Brockport Cats Claw Their Way to The Prize 

By Lexi Cutmore and Alaina Jonathan:


Cat lovers from all over the United States gathered at the Brockport-Sweden Community Center to show their beloved furry felines.

The 67th annual cat show was hosted by the ACFA or the American Cat Fanciers Association. There, household cats, purebreds and kittens competed for regional and national titles. The weekend long exotic cat show featured dozens of breeds, from the Maine Coon to the Scottish fold. The judges look for specific attributes in the feline such as bone structure, coat color and personality.

“There are three categories, kitten, four-to-eight months, championship (able to breed), four to eight months premiership (spaded and neutered), household pets four and up, and just domestic cats. You have to remember, there is never a perfect cat, but you can get close,” said Teresa Sweeney, an all-breed judge who has been breeding and showing cats for over 25 years. Sweeney has been passionate about cats and showing since she got into it over a quarter of a decade ago.


“I started showing household pets in 1992, so I started a long time ago. And then I got a Maine Coon. I really enjoyed showing them, so I started breeding. I’ve been breeding them for 20 years and during that time frame I thought ‘eh, I want to be a judge’,” Sweeney said.

Sweeny is the proud owner of Tony, a brown tabby Maine Coon, 2009’s Best National Winner in the AFCA. She spent time reflecting on what she had to do to become a certified cat judge.

“In order to be a judge, it takes 15 years of training. It’s quite intensive. You have to show different types of cats; you have to breed for 10 years just in order to apply. You have to accumulate so many awards,” Sweeney said. “You must be really good at your trade. Then its 5 years of training with other judges before you can do it on your own.”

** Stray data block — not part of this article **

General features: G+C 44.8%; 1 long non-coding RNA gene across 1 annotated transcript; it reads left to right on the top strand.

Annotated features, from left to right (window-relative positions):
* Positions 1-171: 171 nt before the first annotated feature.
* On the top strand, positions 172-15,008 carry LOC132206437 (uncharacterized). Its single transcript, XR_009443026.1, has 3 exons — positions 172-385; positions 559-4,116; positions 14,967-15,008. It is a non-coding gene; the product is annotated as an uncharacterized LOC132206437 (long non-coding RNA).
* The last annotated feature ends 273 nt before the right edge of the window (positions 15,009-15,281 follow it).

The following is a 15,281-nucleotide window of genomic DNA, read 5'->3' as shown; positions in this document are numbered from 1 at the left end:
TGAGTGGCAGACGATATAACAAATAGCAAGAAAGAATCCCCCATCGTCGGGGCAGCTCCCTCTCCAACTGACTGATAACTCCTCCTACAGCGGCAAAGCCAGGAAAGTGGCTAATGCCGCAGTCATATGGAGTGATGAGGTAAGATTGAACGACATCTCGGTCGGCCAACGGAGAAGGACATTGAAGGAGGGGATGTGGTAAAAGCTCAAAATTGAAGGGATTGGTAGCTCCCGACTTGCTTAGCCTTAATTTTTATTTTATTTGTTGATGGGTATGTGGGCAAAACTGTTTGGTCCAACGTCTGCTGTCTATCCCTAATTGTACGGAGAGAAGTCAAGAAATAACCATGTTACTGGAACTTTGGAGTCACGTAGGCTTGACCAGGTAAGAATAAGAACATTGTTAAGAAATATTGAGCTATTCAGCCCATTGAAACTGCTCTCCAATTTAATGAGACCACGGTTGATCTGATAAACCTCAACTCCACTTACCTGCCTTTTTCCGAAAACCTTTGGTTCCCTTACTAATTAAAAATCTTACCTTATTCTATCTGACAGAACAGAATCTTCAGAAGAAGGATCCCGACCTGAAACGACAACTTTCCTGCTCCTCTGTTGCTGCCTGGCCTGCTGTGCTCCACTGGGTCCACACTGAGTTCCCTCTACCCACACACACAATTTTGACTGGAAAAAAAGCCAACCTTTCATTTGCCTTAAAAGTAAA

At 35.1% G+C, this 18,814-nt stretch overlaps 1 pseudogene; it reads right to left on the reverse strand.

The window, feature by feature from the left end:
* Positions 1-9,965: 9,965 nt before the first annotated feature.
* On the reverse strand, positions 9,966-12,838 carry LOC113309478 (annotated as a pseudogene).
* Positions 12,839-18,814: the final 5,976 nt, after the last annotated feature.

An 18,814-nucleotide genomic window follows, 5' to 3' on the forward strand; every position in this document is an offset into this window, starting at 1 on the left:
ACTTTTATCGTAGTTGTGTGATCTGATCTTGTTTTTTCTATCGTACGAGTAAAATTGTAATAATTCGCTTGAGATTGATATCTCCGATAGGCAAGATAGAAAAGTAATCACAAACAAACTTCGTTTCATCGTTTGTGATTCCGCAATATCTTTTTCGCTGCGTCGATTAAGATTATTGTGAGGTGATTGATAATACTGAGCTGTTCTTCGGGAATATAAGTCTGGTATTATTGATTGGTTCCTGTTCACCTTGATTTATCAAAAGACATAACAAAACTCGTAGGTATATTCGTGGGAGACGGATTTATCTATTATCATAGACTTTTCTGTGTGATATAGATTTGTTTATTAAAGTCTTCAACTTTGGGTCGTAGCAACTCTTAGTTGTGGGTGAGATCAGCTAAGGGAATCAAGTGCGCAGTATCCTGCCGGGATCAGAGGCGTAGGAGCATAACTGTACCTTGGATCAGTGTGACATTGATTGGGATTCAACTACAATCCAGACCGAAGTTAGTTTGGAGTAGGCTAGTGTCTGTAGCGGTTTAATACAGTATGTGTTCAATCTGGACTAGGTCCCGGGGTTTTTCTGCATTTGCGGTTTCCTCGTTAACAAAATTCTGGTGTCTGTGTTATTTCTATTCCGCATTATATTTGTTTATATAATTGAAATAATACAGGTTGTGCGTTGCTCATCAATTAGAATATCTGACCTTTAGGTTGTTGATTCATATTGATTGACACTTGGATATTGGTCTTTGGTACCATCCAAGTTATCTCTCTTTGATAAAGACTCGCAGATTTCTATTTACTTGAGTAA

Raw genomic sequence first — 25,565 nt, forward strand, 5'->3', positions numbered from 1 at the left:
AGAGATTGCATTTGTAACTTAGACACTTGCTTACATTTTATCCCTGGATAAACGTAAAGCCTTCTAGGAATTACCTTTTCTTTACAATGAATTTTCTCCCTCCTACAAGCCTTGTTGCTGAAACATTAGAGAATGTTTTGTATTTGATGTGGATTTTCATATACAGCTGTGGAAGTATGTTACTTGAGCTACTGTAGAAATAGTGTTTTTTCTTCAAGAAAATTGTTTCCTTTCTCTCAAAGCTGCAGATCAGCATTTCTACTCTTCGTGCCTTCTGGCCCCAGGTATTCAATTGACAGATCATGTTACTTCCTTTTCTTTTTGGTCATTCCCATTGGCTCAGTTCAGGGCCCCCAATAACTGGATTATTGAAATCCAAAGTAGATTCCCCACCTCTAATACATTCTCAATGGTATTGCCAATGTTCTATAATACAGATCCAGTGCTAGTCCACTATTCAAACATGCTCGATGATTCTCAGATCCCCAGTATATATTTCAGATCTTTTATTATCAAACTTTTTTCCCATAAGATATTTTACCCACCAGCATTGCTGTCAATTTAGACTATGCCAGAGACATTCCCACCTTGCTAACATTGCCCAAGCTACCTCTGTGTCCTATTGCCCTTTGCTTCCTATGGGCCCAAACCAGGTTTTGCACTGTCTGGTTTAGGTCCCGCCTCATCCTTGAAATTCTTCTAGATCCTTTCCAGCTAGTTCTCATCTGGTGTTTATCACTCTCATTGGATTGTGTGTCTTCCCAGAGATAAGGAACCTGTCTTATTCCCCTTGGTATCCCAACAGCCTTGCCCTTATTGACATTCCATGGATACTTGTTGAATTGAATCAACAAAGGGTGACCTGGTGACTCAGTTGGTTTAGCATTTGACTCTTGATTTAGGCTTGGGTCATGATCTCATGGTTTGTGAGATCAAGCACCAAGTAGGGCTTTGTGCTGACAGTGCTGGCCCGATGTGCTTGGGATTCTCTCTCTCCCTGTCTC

Switching gears to a more relaxed yet still competitive division, Aldon and Dawn Froelick were showing cats in the household pet division. Aldon Froelick, a long-time cat lover is relatively new to the world of showing cats.

“My wife works as a vet tech in an all cat hospital and she was showing cats with the people she works with, and they were showing Birman’s which are these big fluffy, beyond fluffy white cats, and then one day she mentioned it and I said ‘oh my god I totally want to go’,” Froelick said.

The couple volunteers with Greece Residents Assisting Stray Pets or GRASP. They currently foster 54 cats and seven dogs, all of which are available for adoption. Some of the cats that end up at GRASP never leave, whether it is because they couldn’t part with them or because they are not suitable for a domestic home.

“Osie, he’s lovable as hell. I’ll be laying on the couch and he’ll lay on my stomach and he loves to rub his head on my beard, cutest little cat, happiest can be. Then the next thing you know he bit me on the face. I threw him off me and said, ‘You run cat!’ a couple days later, totally fine, he’s purring then on the drop of a dime (hissing noise) that’s the problem for no reason whatsoever he’ll change, you can’t trust him,” Froelick said.